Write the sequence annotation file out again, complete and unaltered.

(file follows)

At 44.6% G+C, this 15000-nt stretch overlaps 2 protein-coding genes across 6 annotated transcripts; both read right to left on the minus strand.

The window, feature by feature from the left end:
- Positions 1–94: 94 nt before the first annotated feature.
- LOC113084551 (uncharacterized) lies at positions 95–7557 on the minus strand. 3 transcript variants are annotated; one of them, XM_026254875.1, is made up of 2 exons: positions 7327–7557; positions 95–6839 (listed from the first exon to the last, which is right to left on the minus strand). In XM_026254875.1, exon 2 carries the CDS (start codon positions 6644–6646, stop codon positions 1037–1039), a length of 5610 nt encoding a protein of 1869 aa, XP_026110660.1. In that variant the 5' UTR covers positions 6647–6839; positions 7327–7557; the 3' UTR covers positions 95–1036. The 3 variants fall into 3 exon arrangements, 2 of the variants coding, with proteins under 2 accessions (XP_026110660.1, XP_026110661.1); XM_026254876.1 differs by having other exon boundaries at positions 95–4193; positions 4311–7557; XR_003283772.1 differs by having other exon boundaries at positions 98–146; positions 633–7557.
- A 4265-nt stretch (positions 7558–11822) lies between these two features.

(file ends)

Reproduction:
At 44.6% G+C, this 15000-nt stretch overlaps 2 protein-coding genes across 6 annotated transcripts; both read right to left on the minus strand.

The window, feature by feature from the left end:
- Positions 1–94: 94 nt before the first annotated feature.
- LOC113084551 (uncharacterized) lies at positions 95–7557 on the minus strand. 3 transcript variants are annotated; one of them, XM_026254875.1, is made up of 2 exons: positions 7327–7557; positions 95–6839 (listed from the first exon to the last, which is right to left on the minus strand). In XM_026254875.1, exon 2 carries the CDS (start codon positions 6644–6646, stop codon positions 1037–1039), a length of 5610 nt encoding a protein of 1869 aa, XP_026110660.1. In that variant the 5' UTR covers positions 6647–6839; positions 7327–7557; the 3' UTR covers positions 95–1036. The 3 variants fall into 3 exon arrangements, 2 of the variants coding, with proteins under 2 accessions (XP_026110660.1, XP_026110661.1); XM_026254876.1 differs by having other exon boundaries at positions 95–4193; positions 4311–7557; XR_003283772.1 differs by having other exon boundaries at positions 98–146; positions 633–7557.
- A 4265-nt stretch (positions 7558–11822) lies between these two features.